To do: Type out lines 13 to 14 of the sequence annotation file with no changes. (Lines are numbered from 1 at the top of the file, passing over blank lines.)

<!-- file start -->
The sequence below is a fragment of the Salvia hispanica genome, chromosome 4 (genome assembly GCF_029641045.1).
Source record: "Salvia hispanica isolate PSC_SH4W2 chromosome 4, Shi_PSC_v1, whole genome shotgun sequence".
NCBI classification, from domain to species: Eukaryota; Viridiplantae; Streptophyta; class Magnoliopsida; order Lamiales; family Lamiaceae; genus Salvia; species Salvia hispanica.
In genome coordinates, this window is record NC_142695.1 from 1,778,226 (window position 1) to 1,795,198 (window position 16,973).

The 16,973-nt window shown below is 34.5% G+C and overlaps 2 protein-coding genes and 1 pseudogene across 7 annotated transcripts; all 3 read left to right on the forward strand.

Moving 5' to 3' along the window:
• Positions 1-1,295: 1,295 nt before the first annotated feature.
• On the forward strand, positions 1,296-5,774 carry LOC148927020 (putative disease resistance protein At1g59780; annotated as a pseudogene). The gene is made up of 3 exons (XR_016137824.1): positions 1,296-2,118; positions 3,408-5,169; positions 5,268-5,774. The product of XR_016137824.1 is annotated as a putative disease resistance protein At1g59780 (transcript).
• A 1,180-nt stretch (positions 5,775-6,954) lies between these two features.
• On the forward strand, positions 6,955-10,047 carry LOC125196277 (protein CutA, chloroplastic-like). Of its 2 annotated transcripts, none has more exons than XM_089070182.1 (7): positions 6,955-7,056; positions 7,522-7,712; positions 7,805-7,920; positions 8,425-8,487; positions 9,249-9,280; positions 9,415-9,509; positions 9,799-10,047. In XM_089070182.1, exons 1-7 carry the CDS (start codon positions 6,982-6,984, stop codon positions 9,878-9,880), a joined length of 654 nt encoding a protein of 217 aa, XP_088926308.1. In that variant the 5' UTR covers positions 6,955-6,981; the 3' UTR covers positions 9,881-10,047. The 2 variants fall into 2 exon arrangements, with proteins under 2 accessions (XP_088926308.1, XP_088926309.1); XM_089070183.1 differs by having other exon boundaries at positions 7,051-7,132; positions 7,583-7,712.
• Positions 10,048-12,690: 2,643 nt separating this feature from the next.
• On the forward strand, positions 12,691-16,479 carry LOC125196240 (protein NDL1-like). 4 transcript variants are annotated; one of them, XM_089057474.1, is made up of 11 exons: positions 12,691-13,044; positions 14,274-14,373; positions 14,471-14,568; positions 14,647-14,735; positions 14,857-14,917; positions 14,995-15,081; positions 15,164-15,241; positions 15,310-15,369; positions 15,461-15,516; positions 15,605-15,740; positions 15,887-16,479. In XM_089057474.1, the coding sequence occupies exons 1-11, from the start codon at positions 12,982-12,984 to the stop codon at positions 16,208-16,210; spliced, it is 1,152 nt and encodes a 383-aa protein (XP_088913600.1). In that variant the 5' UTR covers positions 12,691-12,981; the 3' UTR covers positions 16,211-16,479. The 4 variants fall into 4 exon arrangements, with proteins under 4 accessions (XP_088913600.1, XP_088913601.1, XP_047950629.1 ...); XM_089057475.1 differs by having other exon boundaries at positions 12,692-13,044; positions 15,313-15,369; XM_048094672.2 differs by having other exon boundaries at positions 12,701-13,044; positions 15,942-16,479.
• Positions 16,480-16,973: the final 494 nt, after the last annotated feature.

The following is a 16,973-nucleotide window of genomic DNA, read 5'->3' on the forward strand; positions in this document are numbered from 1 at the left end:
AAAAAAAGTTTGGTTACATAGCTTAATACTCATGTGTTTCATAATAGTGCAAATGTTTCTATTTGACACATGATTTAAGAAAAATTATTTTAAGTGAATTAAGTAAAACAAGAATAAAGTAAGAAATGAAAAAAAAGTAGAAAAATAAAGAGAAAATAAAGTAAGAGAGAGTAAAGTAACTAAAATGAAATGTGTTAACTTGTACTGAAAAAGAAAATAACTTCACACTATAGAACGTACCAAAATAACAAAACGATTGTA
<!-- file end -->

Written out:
• Positions 16,480-16,973: the final 494 nt, after the last annotated feature.

The following is a 16,973-nucleotide window of genomic DNA, read 5'->3' on the forward strand; positions in this document are numbered from 1 at the left end: